Medicare's prescription coverage gap is getting noticeably smaller and easier to manage this year for millions of older and disabled people with high drug costs.
Medicare drug coverage gap shrinking
The "doughnut hole," an anxiety-inducing catch in an otherwise popular benefit, will shrink about 40% for those unlucky enough to land in it, according to new Medicare figures provided in response to a request from the Associated Press.
The average beneficiary who falls into the coverage gap would have spent $1,504 this year on prescriptions. But thanks to discounts and other provisions in President Barack Obama's healthcare overhaul law, that cost fell to $901, according to Medicare's Office of the Actuary, which handles economic estimates.
A 50% discount that the law secured from pharmaceutical companies on brand name drugs yielded an average savings of $581. Medicare also picked up more of the cost of generic drugs, saving an additional $22.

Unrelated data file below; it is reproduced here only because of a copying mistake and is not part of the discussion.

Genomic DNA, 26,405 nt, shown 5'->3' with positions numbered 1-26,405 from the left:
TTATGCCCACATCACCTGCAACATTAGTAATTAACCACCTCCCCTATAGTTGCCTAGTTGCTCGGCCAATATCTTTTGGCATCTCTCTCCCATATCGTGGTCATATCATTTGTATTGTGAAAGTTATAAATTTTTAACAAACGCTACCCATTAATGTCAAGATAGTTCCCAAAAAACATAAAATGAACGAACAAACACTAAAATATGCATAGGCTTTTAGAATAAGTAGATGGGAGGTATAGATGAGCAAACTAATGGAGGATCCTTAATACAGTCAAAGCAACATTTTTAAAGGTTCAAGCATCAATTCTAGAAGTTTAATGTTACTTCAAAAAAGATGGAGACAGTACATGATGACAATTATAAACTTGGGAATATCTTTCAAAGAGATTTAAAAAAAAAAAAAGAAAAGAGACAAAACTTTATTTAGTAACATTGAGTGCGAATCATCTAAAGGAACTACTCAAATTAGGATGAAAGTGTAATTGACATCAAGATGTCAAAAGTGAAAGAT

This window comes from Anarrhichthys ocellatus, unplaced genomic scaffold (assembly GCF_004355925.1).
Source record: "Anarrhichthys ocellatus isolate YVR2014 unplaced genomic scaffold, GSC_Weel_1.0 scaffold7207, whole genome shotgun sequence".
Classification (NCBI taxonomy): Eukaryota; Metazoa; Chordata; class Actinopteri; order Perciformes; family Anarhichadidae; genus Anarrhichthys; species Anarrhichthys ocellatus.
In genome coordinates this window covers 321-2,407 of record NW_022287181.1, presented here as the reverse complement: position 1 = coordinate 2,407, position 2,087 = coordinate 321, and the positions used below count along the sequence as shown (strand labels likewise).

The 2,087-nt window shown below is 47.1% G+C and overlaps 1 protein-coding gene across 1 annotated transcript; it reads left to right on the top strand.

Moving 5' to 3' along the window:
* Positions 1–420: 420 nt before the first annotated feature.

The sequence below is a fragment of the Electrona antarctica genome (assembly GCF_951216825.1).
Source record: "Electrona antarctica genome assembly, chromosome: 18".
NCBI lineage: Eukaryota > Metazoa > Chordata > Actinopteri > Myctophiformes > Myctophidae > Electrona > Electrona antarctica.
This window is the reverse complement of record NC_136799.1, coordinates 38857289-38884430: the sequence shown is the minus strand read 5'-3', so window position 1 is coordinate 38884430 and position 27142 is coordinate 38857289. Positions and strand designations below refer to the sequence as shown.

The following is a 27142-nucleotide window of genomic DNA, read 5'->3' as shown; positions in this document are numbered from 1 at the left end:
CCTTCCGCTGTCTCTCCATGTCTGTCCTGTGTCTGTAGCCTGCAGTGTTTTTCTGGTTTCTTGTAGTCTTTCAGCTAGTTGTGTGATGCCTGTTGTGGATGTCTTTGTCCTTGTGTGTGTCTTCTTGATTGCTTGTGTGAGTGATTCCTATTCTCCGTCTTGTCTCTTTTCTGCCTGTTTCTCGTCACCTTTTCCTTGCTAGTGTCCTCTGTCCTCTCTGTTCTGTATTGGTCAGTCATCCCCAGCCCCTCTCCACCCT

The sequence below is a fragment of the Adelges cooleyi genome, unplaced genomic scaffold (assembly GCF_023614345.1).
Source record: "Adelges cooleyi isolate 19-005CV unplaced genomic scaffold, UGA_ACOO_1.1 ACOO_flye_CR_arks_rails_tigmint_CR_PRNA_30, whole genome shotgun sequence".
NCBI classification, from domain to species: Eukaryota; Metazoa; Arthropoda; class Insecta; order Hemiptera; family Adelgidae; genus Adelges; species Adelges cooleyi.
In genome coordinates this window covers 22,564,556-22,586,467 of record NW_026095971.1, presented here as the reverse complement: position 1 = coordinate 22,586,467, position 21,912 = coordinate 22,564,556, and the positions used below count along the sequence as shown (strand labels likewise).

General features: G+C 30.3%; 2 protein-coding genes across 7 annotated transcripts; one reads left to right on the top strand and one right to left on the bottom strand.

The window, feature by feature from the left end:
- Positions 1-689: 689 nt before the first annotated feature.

The estimates are averages, so some Medicare recipients may do worse and others better. Also, it's still unclear if the discounts will start to overcome seniors' deep unease about the law.
Concern over cutting Medicare to expand coverage for the uninsured helped push older voters toward Republicans in the 2010 congressional elections. Obama and the Democrats have been trying to woo them back ever since.
"For people with high drug expenditures, the 50 percent discount offers real savings," said Tricia Neuman, director of Medicare policy for the nonpartisan Kaiser Family Foundation. "It's certainly more helpful than no coverage at all, which is what they had previously."
More than 2 million beneficiaries already have gotten some help, discounts that have gone largely to middle-class seniors, because the poor are covered in the gap at taxpayer expense.
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